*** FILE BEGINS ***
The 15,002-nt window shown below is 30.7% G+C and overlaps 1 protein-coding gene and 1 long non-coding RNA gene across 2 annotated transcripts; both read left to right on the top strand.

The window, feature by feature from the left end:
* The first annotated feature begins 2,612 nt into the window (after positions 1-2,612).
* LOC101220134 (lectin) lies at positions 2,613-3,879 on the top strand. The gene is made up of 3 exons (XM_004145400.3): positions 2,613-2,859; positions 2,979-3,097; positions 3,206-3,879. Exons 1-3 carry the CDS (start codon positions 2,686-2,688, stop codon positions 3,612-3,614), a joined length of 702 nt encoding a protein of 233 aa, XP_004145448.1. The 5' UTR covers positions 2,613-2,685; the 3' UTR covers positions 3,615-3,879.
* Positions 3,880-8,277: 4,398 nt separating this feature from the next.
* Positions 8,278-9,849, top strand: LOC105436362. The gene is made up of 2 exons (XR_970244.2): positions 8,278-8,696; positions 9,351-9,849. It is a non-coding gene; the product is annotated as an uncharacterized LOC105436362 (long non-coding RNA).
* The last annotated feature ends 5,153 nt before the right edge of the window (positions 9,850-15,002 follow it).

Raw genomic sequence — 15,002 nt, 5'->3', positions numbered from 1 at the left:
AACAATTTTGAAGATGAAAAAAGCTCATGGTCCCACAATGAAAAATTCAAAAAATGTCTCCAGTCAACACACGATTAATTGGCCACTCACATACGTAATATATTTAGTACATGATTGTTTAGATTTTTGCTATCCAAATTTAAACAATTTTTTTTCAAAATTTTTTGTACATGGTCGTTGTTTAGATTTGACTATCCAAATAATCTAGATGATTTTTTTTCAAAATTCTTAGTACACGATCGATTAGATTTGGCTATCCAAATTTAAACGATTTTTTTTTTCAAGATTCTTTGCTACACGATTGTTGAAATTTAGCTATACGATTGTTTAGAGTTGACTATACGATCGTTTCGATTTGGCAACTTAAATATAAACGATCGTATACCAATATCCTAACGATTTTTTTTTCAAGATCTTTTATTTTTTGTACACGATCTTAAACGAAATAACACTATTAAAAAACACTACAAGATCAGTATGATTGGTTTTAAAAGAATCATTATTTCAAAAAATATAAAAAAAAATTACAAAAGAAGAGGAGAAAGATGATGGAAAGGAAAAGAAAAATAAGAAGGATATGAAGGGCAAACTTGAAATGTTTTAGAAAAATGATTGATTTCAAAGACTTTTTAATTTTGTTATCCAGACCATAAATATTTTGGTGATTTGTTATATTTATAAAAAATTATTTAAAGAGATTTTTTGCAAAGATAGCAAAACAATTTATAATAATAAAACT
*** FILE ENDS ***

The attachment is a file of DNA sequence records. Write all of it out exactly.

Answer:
The 15,002-nt window shown below is 30.7% G+C and overlaps 1 protein-coding gene and 1 long non-coding RNA gene across 2 annotated transcripts; both read left to right on the top strand.

The window, feature by feature from the left end:
* The first annotated feature begins 2,612 nt into the window (after positions 1-2,612).
* LOC101220134 (lectin) lies at positions 2,613-3,879 on the top strand. The gene is made up of 3 exons (XM_004145400.3): positions 2,613-2,859; positions 2,979-3,097; positions 3,206-3,879. Exons 1-3 carry the CDS (start codon positions 2,686-2,688, stop codon positions 3,612-3,614), a joined length of 702 nt encoding a protein of 233 aa, XP_004145448.1. The 5' UTR covers positions 2,613-2,685; the 3' UTR covers positions 3,615-3,879.
* Positions 3,880-8,277: 4,398 nt separating this feature from the next.
* Positions 8,278-9,849, top strand: LOC105436362. The gene is made up of 2 exons (XR_970244.2): positions 8,278-8,696; positions 9,351-9,849. It is a non-coding gene; the product is annotated as an uncharacterized LOC105436362 (long non-coding RNA).
* The last annotated feature ends 5,153 nt before the right edge of the window (positions 9,850-15,002 follow it).

Raw genomic sequence — 15,002 nt, 5'->3', positions numbered from 1 at the left:
AACAATTTTGAAGATGAAAAAAGCTCATGGTCCCACAATGAAAAATTCAAAAAATGTCTCCAGTCAACACACGATTAATTGGCCACTCACATACGTAATATATTTAGTACATGATTGTTTAGATTTTTGCTATCCAAATTTAAACAATTTTTTTTCAAAATTTTTTGTACATGGTCGTTGTTTAGATTTGACTATCCAAATAATCTAGATGATTTTTTTTCAAAATTCTTAGTACACGATCGATTAGATTTGGCTATCCAAATTTAAACGATTTTTTTTTTCAAGATTCTTTGCTACACGATTGTTGAAATTTAGCTATACGATTGTTTAGAGTTGACTATACGATCGTTTCGATTTGGCAACTTAAATATAAACGATCGTATACCAATATCCTAACGATTTTTTTTTCAAGATCTTTTATTTTTTGTACACGATCTTAAACGAAATAACACTATTAAAAAACACTACAAGATCAGTATGATTGGTTTTAAAAGAATCATTATTTCAAAAAATATAAAAAAAAATTACAAAAGAAGAGGAGAAAGATGATGGAAAGGAAAAGAAAAATAAGAAGGATATGAAGGGCAAACTTGAAATGTTTTAGAAAAATGATTGATTTCAAAGACTTTTTAATTTTGTTATCCAGACCATAAATATTTTGGTGATTTGTTATATTTATAAAAAATTATTTAAAGAGATTTTTTGCAAAGATAGCAAAACAATTTATAATAATAAAACT